I have seen people stress over the “due date” of a baby time and time again. Whether it is the parents of the baby or their family, friends or coworkers, everyone has an opinion.
Predicting Your Due Date
People are given due dates based on the wheel in the caregivers office, early, mid or late ultrasounds and the date of their period and/or conception dates. People are told they will be pregnant, on average, for 40 weeks. That’s 280 days from the first day of your last period, barring any complications. People often say that they will be pregnant for 9 months. If there are four weeks in a month, and forty weeks that you’re pregnant, then wouldn’t that come out to ten months? You rarely hear people say they are 10 months pregnant, though.
One lunar month is made up of 29.5 days. Another way to determine your due date, more accurately, is by lunar months. Most pregnancies will last just under 10 lunar months from day one of their last menstruation.
280 vs. 295 Days = Pregnancy Math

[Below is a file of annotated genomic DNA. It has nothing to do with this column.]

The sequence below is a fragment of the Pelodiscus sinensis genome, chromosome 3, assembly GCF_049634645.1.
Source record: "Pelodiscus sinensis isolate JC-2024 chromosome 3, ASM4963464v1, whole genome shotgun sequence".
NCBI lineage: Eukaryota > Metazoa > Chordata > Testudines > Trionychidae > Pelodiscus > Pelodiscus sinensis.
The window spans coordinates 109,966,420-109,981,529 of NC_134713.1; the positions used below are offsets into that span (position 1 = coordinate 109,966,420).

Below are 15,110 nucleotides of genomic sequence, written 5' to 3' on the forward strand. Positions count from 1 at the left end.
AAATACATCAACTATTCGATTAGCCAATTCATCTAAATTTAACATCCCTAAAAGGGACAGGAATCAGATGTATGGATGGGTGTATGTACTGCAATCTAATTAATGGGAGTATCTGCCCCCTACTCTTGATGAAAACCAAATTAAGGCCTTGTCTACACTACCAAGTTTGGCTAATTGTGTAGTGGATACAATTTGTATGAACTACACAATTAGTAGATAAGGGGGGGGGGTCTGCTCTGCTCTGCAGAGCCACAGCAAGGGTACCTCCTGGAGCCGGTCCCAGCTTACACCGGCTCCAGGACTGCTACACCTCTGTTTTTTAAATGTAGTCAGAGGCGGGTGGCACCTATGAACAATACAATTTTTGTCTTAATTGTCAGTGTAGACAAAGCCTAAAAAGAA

Think about this: there are 280 days in 40 weeks. Those forty weeks are what your due date wheel predicts as your "date". In 10 lunar months there are 295 days. That’s a 15 day difference. That’s more than 2 full weeks of when babies are considered ready - and within those weeks, there is a variance in early, late or post dates.
And a Date is a Date
You don't have one single date that your baby is due. Does this mean that we are inducing labours that need not be induced since both parent and child are not yet ready and what are the risks associated with this method of thinking?
Parents can have their own stresses when expecting a baby that hasn’t come on the expected “due date”. Parents will often get questions like:
“Any sign of baby?”
“Didn’t your due date pass?”
"There are things you can do to get the baby out."
People who pass their "date" often become overwhelmed with the thought of "will this ever end"; they get frustrated when they expect their baby to come after 280 days like the wheel predicted. Understanding lunar months vs. forty calendar weeks will decrease stress levels. With a more than 2 week difference in due date methods, that could eliminate the questions entirely. Thus, putting the parents at ease.
Interesting Fact: I am one of six kids. 5/6 of us were born within 5 days before the tenth moon.
If your care provider was using the 40 week method, would you consider telling people a later due date than the one you were given to avoid some of this end of pregnancy stress? Comments below are most welcome.